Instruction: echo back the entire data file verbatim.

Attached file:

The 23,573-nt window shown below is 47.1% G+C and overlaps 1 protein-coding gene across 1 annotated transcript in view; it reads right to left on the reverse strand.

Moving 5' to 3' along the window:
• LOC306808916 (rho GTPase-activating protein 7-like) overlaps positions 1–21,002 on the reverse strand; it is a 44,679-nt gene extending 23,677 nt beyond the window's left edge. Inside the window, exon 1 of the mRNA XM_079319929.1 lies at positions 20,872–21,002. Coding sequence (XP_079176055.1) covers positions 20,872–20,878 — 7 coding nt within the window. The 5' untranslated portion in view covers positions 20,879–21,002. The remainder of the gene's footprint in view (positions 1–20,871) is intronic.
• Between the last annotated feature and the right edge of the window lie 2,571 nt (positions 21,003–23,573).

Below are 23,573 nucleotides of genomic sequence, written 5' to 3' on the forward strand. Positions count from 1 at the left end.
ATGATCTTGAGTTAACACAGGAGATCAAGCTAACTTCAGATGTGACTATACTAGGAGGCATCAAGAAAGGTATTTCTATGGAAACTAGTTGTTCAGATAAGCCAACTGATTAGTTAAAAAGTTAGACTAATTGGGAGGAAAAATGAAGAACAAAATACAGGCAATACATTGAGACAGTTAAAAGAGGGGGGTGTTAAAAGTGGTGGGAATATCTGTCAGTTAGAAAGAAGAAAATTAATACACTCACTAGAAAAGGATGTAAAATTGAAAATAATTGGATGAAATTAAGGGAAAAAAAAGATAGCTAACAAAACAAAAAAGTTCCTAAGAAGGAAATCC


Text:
The 23,573-nt window shown below is 47.1% G+C and overlaps 1 protein-coding gene across 1 annotated transcript in view; it reads right to left on the reverse strand.

Moving 5' to 3' along the window:
• LOC306808916 (rho GTPase-activating protein 7-like) overlaps positions 1–21,002 on the reverse strand; it is a 44,679-nt gene extending 23,677 nt beyond the window's left edge. Inside the window, exon 1 of the mRNA XM_079319929.1 lies at positions 20,872–21,002. Coding sequence (XP_079176055.1) covers positions 20,872–20,878 — 7 coding nt within the window. The 5' untranslated portion in view covers positions 20,879–21,002. The remainder of the gene's footprint in view (positions 1–20,871) is intronic.
• Between the last annotated feature and the right edge of the window lie 2,571 nt (positions 21,003–23,573).

Below are 23,573 nucleotides of genomic sequence, written 5' to 3' on the forward strand. Positions count from 1 at the left end.
ATGATCTTGAGTTAACACAGGAGATCAAGCTAACTTCAGATGTGACTATACTAGGAGGCATCAAGAAAGGTATTTCTATGGAAACTAGTTGTTCAGATAAGCCAACTGATTAGTTAAAAAGTTAGACTAATTGGGAGGAAAAATGAAGAACAAAATACAGGCAATACATTGAGACAGTTAAAAGAGGGGGGTGTTAAAAGTGGTGGGAATATCTGTCAGTTAGAAAGAAGAAAATTAATACACTCACTAGAAAAGGATGTAAAATTGAAAATAATTGGATGAAATTAAGGGAAAAAAAAGATAGCTAACAAAACAAAAAAGTTCCTAAGAAGGAAATCC